Sam carried letters from his sister, Rachel, a junior at Johns Hopkins University. They weighed ten ounces, and he kept them folded up in plastic in the second pocket of his backpack. In the letters, she was chatty. She never mentioned high school, except to say, Sam, take care of yourself. On a late afternoon during free period, Sam would dig out the letters and read through them, familiarizing himself with the going-ons of Rachel's life. When he heard the bell he would get up, a little distracted, and meander through the hallways to his eighth period class. These letters caused him to light Jesse's lab paper on fire, which was embarrassing, but no one knew so it was okay.
The things they carried were determined largely by necessity. Among the necessities or near-necessities were Ticonderoga pencils, folders, notebooks, wristwatches, chewing gum, candy, looseleaf paper, worksheets, books, lunch money, iPods, cell phones, TI-84 graphing calculators, index cards, ballpoint pens, Spanish books, and two or three three-ring binders. Together, these items weighed between 15 or 20 pounds, depending on a student's locker habits. Tim, who was always well-prepared, carried a belt that was specially modified to include pens and pencils. Frances, who insisted on fresh breath, carried orbit gum that her family bought in bulk from Costco. Freshmen, who were scared, clutched their schedules and maps to the school until they got the hang of things. By necessity, and because it was required, they all had lockers, but some chose not to use it. Very few carried hats. On their feet they carried sneakers, or, in summer, flip-flops. In the morning, Ashley carried muffins. Jeff carried a wallet, because he liked to have money on him. The other Jeff carried lactaid pills. Maddie carried a romance novel. Sarah carried a squash racket. Joe carried his calculator manual. Kelly carried a leopard-print comb, because her hair went frizzy when it was humid. Necessity dictated. Because it could get cold in the winters, each student carried a wool-lined down jacket, which weighed 1.4 pounds, but which often seemed much heavier.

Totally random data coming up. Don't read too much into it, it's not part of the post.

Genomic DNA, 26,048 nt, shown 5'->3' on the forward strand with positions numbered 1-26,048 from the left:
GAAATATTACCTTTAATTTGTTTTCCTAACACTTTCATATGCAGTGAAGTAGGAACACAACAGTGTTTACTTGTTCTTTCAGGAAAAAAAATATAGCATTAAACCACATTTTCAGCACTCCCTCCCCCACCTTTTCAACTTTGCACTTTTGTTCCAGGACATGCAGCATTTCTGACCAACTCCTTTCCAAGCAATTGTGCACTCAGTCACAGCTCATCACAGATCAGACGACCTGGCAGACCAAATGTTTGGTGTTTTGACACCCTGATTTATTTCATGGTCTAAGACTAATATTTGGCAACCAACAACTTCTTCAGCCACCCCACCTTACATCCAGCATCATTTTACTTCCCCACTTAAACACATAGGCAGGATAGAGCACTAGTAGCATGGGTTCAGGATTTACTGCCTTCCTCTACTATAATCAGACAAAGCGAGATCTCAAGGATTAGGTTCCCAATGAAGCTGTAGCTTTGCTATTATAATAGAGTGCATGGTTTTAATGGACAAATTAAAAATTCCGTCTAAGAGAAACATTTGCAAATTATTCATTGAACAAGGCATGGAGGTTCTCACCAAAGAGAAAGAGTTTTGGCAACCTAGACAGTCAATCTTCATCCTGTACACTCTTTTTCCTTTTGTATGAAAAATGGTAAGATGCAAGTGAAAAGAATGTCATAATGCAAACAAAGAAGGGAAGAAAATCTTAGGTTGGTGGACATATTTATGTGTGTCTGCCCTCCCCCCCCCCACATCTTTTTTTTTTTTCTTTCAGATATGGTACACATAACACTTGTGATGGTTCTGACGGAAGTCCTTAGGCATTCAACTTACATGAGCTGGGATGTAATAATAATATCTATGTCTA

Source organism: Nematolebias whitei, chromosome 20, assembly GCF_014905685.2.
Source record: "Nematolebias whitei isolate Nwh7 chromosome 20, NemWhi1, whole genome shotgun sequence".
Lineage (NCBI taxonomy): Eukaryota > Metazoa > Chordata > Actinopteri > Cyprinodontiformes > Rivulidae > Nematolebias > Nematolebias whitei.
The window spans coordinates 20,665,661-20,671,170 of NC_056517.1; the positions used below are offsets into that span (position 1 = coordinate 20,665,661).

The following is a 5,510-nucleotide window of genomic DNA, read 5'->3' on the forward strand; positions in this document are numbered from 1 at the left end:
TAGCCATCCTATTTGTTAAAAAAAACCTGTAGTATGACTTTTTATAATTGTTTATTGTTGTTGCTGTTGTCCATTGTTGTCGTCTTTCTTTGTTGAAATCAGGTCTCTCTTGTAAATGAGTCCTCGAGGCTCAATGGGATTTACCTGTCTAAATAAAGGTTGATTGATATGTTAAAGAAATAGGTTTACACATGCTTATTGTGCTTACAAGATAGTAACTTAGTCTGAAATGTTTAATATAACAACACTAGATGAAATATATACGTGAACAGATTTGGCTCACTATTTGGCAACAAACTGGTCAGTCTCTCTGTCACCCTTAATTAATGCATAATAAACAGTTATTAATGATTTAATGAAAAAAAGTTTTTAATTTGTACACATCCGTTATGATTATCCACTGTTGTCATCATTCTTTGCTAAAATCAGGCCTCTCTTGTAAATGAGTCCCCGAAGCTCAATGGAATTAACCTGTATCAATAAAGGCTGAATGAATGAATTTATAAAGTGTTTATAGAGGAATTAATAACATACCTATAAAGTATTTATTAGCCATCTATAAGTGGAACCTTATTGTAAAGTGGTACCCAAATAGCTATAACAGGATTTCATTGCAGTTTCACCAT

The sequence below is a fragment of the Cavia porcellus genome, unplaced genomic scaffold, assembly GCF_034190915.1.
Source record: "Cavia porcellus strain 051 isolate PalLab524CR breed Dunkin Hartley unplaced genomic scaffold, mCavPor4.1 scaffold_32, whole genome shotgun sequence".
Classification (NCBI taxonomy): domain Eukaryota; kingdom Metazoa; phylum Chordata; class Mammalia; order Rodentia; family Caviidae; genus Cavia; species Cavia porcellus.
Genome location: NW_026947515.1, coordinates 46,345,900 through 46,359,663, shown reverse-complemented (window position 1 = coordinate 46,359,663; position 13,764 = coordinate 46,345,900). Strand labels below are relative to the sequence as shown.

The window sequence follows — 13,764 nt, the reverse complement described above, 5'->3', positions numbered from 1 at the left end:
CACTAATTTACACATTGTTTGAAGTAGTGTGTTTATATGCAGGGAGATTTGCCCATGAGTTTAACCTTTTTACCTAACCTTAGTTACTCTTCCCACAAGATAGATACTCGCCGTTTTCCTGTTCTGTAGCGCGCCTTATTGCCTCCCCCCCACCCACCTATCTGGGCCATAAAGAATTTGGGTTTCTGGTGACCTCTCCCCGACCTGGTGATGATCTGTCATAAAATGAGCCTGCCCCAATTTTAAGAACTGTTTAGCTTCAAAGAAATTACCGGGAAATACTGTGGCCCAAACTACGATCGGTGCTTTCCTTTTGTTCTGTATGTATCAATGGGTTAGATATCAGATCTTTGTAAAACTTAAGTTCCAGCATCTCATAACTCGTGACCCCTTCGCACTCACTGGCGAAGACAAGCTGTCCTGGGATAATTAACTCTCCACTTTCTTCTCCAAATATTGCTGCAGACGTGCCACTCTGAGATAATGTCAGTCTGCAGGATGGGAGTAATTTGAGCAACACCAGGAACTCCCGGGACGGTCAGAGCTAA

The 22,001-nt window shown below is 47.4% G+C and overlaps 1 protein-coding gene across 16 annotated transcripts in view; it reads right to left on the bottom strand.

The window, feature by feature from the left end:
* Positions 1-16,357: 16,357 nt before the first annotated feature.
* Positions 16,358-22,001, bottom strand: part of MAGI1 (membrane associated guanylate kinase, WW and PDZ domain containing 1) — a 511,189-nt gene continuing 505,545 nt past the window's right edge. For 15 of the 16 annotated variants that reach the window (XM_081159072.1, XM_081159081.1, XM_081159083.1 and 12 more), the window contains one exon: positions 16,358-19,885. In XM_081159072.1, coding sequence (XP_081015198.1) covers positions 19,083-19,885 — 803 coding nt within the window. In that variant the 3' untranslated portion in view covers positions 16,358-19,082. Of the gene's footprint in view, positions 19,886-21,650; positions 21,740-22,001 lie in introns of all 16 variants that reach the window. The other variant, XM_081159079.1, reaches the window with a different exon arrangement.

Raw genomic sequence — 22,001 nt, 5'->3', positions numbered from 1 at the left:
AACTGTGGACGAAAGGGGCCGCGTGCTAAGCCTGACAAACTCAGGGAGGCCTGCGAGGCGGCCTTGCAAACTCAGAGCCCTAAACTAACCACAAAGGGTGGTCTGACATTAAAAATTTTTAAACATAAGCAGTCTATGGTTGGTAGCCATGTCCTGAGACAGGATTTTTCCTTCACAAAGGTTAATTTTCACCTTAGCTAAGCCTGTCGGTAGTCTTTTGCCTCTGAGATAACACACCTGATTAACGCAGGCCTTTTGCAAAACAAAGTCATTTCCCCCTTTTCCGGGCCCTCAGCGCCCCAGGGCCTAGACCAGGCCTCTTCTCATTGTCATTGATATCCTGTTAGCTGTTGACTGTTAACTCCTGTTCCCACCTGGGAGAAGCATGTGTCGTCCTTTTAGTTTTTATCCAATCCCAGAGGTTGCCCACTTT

What they carried varied by class.
When it was music theory, they carried blank staff paper. When it was chem, they carried pocket-sized periodic tables. For math, graph paper. For U.S., notes. On lab day, everyone carried closed-toe shoes, except for the people who were already wearing them. It was on one of these days when Sam lit Jesse's paper on fire. Jesse and Sam were lab partners, and Sam had just finished reading his sister's most recent letter, and he was thinking about a story she had told him where her friend had been thrown out of a Chipotle when he knocked over a bunsen burner onto Jesse's paper. Oh crap, Jesse said, my paper's on fire. My paper's on fire, he kept saying, which seemed profound. My paper's on fire. I mean really.
The things they carried were determined to some extent by superstition. Jen carried her lucky keychain. Carissa carried two socks, on her feet, but they never matched, which was somehow significant. Jeff carried a piece of gum that had been presented to him as a gift by a fellow saxophonist. The gum was orange, unchewed, and still in its wrapper. It had been picked up from the ground after a trumpet player took a particularly nasty fall on the parking lot during band camp. The musician went to the hospital. The gum had fallen out of his pocket and landed on the fourty yard line, where the saxophonist picked it up.
You want my opinion, the saxophonist said, there's a definite moral here.
He picked up the gum and looked at it, turning it over in his hands.
Jeff asked what the moral was.
You know. Moral.
The saxophonist carefully made sure the wrapper was still covering every piece of the gum and handed it across to Jeff. Smiling, he turned away and shielded his eyes from the sun. It's like that book we read for lang, he said. Have gum, will travel.
Jeff thought about it. Yeah, well, he finally said. I don't see no moral.
There it is, man.
Get back to your spot.
On project days, they carried everything. They carried posters, CD's, flash drives, model airplanes, toothpick bridges, and cakes that looked like the plant cell. Once a week, when there was marching band after school, they carried a snack because they wouldn't go home in between school and practice. Tim carried a tie. Kacie, who played sports, carried a lacrosse bag. They carried colds and fevers, passing them between one another, spreading bacteria. They shared the sicknesses. Sam carried playing cards. Jimmy carried a golf tee. Frances carried an extra pair of glasses. They carried the school itself: by daylight they sat in class, at night they stayed up late to finish homework, but it was not learning, it was just the endless march, class to class, without purpose, nothing gained that would ever be of importance. They plodded along slowly, dumbly, all grades and numbers, simple grunts, toiling up the stairs and around the corners and through the courtyards, just marching, one step and the next and then another. Their principles were in their feet. Their calculations were on their math homework. For all the unknowns in high school, the x-factors and the failures, the ambiguities, the anguish, the mistakes, there was at least one abiding certainty, one regularity, one small comfort:
They would never be at a loss for things to carry.